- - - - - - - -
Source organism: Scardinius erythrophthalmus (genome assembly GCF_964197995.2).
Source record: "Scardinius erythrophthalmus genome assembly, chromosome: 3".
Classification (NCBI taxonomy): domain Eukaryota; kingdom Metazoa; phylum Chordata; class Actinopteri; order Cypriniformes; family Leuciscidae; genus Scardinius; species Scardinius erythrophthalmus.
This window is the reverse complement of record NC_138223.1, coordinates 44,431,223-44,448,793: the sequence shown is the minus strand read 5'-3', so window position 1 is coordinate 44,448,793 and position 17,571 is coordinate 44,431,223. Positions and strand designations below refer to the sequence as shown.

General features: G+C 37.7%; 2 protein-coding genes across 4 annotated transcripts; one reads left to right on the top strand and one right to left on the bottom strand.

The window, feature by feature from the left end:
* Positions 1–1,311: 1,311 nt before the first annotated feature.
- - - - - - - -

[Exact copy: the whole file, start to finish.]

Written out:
Source organism: Scardinius erythrophthalmus (genome assembly GCF_964197995.2).
Source record: "Scardinius erythrophthalmus genome assembly, chromosome: 3".
Classification (NCBI taxonomy): domain Eukaryota; kingdom Metazoa; phylum Chordata; class Actinopteri; order Cypriniformes; family Leuciscidae; genus Scardinius; species Scardinius erythrophthalmus.
This window is the reverse complement of record NC_138223.1, coordinates 44,431,223-44,448,793: the sequence shown is the minus strand read 5'-3', so window position 1 is coordinate 44,448,793 and position 17,571 is coordinate 44,431,223. Positions and strand designations below refer to the sequence as shown.

General features: G+C 37.7%; 2 protein-coding genes across 4 annotated transcripts; one reads left to right on the top strand and one right to left on the bottom strand.

The window, feature by feature from the left end:
* Positions 1–1,311: 1,311 nt before the first annotated feature.